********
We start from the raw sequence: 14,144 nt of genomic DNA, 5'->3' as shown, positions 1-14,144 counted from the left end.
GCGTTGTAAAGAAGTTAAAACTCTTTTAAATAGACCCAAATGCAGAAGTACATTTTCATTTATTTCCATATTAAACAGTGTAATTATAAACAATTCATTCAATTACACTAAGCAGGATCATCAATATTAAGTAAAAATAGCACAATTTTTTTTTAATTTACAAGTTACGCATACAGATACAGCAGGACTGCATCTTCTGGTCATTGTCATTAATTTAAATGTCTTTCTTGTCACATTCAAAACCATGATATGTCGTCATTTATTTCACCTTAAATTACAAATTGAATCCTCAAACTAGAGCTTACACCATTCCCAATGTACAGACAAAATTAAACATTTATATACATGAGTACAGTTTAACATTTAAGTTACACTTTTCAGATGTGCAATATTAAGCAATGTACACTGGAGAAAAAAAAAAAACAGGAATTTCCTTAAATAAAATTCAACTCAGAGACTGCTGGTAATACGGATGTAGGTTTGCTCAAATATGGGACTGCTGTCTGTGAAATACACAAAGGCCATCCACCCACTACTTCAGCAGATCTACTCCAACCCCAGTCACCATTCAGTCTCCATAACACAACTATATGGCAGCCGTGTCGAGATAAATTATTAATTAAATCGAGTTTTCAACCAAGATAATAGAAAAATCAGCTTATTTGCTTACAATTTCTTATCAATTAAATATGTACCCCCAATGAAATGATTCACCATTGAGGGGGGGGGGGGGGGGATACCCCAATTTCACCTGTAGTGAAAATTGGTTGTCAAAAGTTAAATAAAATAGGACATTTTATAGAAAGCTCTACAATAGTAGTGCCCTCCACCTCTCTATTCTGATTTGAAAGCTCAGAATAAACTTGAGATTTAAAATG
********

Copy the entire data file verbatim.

We start from the raw sequence: 14,144 nt of genomic DNA, 5'->3' as shown, positions 1-14,144 counted from the left end.
GCGTTGTAAAGAAGTTAAAACTCTTTTAAATAGACCCAAATGCAGAAGTACATTTTCATTTATTTCCATATTAAACAGTGTAATTATAAACAATTCATTCAATTACACTAAGCAGGATCATCAATATTAAGTAAAAATAGCACAATTTTTTTTTAATTTACAAGTTACGCATACAGATACAGCAGGACTGCATCTTCTGGTCATTGTCATTAATTTAAATGTCTTTCTTGTCACATTCAAAACCATGATATGTCGTCATTTATTTCACCTTAAATTACAAATTGAATCCTCAAACTAGAGCTTACACCATTCCCAATGTACAGACAAAATTAAACATTTATATACATGAGTACAGTTTAACATTTAAGTTACACTTTTCAGATGTGCAATATTAAGCAATGTACACTGGAGAAAAAAAAAAAACAGGAATTTCCTTAAATAAAATTCAACTCAGAGACTGCTGGTAATACGGATGTAGGTTTGCTCAAATATGGGACTGCTGTCTGTGAAATACACAAAGGCCATCCACCCACTACTTCAGCAGATCTACTCCAACCCCAGTCACCATTCAGTCTCCATAACACAACTATATGGCAGCCGTGTCGAGATAAATTATTAATTAAATCGAGTTTTCAACCAAGATAATAGAAAAATCAGCTTATTTGCTTACAATTTCTTATCAATTAAATATGTACCCCCAATGAAATGATTCACCATTGAGGGGGGGGGGGGGGGGATACCCCAATTTCACCTGTAGTGAAAATTGGTTGTCAAAAGTTAAATAAAATAGGACATTTTATAGAAAGCTCTACAATAGTAGTGCCCTCCACCTCTCTATTCTGATTTGAAAGCTCAGAATAAACTTGAGATTTAAAATG